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New Tool Identifies Diabetes Patients at Risk for Low Blood Sugar Emergencies

New Tool Identifies Diabetes Patients at Risk for Low Blood Sugar Emergencies
Author Information (click to view)

Kaiser Permanente


Kaiser Permanente (click to view)

Kaiser Permanente

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A team led by Kaiser Permanente researchers has developed and validated a practical tool for identifying diabetes patients who are at the highest risk for being admitted to an emergency department or hospital due to severe hypoglycemia, or very low blood sugar. Their results are published in JAMA Internal Medicine.

Advances in care and improved treatment options have reduced the risk of long-term complications and death for more than 25 million Americans who have diabetes, which is characterized by high blood sugar. At the same time, patients sometimes experience dangerously low blood sugar levels while taking diabetes medications, especially after skipping a meal or exercising harder than usual.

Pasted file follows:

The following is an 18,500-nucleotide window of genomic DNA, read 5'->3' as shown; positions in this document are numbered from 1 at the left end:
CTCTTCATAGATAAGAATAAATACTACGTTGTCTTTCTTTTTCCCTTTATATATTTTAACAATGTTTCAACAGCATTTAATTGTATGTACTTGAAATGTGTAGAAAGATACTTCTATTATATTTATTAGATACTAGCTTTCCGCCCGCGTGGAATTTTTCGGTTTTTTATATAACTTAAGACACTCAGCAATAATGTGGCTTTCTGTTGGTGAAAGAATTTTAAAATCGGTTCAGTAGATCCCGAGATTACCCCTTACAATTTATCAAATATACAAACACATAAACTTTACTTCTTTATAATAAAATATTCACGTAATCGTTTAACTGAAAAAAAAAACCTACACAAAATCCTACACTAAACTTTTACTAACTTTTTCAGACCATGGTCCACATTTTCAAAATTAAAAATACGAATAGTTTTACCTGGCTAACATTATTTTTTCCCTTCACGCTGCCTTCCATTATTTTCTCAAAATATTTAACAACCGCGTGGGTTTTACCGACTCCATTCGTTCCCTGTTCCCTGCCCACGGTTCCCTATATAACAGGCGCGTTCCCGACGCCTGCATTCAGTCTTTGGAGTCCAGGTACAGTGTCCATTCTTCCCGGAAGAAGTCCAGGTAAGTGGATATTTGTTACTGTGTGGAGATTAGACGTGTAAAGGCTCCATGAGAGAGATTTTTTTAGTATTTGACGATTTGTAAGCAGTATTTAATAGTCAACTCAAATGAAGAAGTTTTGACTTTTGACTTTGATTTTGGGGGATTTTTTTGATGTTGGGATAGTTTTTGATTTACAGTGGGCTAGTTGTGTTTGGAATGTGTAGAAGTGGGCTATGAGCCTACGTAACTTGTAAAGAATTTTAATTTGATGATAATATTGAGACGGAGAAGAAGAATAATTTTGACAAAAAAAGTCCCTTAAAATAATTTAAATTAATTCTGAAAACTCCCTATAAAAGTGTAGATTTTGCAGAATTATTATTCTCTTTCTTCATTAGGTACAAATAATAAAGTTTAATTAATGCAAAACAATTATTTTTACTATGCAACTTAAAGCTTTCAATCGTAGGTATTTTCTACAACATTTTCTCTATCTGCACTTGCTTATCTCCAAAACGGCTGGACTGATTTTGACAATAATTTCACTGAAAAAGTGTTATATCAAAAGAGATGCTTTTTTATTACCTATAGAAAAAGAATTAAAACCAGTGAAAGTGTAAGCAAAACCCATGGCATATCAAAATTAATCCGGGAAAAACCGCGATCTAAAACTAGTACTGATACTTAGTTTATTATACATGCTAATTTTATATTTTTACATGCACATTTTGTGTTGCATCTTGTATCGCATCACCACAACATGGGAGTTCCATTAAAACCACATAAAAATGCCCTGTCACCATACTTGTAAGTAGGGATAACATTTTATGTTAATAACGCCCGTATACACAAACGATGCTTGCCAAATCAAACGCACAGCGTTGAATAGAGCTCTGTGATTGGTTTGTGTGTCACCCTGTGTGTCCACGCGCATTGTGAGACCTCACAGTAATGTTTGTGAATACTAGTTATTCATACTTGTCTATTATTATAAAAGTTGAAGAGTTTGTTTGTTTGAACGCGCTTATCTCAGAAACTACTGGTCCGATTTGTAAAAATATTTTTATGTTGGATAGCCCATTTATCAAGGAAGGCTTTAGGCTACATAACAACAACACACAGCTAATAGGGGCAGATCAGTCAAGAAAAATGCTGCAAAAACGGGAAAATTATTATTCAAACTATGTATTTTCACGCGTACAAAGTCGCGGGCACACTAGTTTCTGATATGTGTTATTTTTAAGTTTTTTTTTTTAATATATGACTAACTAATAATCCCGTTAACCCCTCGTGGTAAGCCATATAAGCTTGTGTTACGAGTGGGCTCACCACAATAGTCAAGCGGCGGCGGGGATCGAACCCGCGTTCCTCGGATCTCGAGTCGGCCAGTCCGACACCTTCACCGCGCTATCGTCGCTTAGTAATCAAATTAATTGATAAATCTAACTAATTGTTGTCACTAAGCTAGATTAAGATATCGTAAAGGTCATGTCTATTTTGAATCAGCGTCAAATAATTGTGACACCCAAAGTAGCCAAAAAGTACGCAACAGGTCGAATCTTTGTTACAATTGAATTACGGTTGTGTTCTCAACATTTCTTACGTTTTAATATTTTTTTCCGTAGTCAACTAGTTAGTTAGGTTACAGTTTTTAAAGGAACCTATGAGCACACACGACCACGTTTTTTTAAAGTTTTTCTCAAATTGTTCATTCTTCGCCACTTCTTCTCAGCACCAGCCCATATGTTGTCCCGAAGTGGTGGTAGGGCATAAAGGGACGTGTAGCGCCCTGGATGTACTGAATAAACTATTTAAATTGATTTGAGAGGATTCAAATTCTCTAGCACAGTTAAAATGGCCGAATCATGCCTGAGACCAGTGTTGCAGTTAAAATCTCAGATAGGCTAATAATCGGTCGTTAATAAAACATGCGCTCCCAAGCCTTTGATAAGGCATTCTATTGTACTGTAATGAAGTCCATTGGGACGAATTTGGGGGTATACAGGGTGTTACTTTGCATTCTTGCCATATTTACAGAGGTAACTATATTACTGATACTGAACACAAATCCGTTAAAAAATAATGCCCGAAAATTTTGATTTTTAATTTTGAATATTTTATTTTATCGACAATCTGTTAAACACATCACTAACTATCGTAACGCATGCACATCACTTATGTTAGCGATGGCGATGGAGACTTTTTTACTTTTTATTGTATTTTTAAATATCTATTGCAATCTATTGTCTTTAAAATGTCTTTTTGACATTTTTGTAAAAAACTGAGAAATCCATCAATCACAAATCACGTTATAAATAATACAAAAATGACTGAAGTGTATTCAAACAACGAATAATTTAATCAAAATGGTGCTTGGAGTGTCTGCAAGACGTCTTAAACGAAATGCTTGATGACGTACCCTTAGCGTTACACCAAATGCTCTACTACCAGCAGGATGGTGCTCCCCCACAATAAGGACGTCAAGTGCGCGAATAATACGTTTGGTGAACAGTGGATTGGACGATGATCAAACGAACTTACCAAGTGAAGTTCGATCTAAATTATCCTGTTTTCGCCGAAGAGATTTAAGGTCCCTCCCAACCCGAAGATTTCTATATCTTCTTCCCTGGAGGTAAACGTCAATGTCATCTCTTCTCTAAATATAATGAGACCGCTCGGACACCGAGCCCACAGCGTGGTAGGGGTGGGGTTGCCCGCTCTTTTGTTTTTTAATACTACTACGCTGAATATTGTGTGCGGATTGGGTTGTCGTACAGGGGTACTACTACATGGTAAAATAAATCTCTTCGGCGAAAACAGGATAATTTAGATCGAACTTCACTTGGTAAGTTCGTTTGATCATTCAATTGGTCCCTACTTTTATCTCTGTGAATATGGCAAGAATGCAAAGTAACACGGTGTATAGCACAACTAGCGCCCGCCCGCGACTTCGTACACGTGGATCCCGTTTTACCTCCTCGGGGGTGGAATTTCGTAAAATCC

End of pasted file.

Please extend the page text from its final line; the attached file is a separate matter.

“Sometimes a person with diabetes is unaware that their blood sugar is dropping and can progress quickly into severe hypoglycemia, which has been associated with falls, automobile accidents, heart attacks, coma, and even death,” said Andrew J. Karter, PhD, senior research scientist with the Kaiser Permanente Division of Research and the study’s lead author. “Hypoglycemia is often preventable with the proper clinical attention, and we believe this tool will help focus that attention on the patients who most need it.”

With an estimated 100,000 hypoglycemia-related adverse events resulting in emergency room visits each year in the United States, hypoglycemia is now one of the most frequent adverse events in patients with type 2 diabetes. Older patients and those with a longer history of diabetes are particularly susceptible, noted Karter.

The researchers developed the hypoglycemia risk stratification tool by identifying 156 possible risk factors for hypoglycemia and collecting data from more than 200,000 patients with type 2 diabetes receiving care from Kaiser Permanente in Northern California. Using machine-learning analytical techniques, they developed a model to predict a patient’s 12-month risk of hypoglycemia-related emergency department or hospital use.

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